Good help is hard to come by, so when you find an employee that’s worth their proverbial weight in gold, you’ll want to retain them for as long as possible.
Unfortunately, it’s not always possible to keep the best of the best around, particularly in environments that are less than ideal from their perspective.
To better understand how to retain your best employees, say experts like workplace harassment attorney Jeremy Pasternak, you need to grasp the multitudinous scenarios and conditions that might cause those employees to quit.
This will allow you to better your own work environment, preventing it from becoming the toxic nightmare that makes employees wish they were anywhere else. While we might not be able to cover all, the following are some of the most common reasons employees quit.
What Causes Employees to Look Elsewhere?
If your best employees are packing up and finding jobs with your competitors, it could well be for one of these (very avoidable) reasons:
They Feel Unsafe at Work
It could be from the hands of other co-workers, or even management itself, says Nostrati Law, sexual harassment attorney in LA, but an environment in which employees feel like they are being targeted is not one where they’re going to want to stay.
It should go without saying, but you’ve got to ensure that your workplace culture makes it clear that harassment and bullying are not going to be tolerated.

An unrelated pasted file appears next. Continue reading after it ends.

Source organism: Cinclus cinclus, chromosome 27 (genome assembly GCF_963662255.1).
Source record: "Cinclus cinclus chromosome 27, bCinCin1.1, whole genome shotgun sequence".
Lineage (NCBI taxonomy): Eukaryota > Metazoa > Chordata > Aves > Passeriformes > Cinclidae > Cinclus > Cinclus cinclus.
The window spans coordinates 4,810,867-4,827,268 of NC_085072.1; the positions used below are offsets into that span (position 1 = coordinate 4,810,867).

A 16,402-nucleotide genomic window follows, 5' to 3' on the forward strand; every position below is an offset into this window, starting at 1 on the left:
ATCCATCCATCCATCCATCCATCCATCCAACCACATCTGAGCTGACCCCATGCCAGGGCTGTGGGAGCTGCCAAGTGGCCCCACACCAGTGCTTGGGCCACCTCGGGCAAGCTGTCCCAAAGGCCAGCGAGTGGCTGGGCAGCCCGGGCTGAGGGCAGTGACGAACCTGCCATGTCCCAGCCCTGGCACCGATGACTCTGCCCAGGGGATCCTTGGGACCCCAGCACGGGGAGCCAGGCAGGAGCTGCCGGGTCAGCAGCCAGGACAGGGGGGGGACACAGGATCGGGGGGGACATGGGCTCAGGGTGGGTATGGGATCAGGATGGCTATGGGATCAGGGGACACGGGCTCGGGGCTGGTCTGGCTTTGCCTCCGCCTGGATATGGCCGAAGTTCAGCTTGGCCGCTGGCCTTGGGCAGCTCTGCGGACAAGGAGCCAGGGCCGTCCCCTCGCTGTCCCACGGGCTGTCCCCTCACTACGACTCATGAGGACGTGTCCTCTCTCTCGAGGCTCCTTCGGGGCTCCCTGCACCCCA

They Aren’t Getting Along
Of course, the relationship with bosses and other co-workers doesn’t always have to be rooted in harassment to get your best employees to go. It could also be the case that they don’t get along with you and others, and eventually, they get fed up.
They’re Getting Bored
While there might be a small handful of employees who don’t care for a challenge (and will gladly take on an unfulfilling role), that can’t often be said of the best employees. Your high performers are looking for work that engages them, so if you aren’t making the best use of their talents, they’ll find an employer who will.
Similarly, most talented workers understand their level of competence and expect you to do the same. If you’re constantly micromanaging them, then they’ll take that as a sign that you don’t trust them to do what hired them to do, and will go off in search of a workplace that provides more autonomy and independence.
Retaining Your Best
In addition to avoiding some of the scenarios and practices that cause employees to go, make sure that you’re keeping the lines of communication open and connecting with what all your employees are feeling about their job. That way, you can stay a step ahead of potential issues and keep your best along for the ride.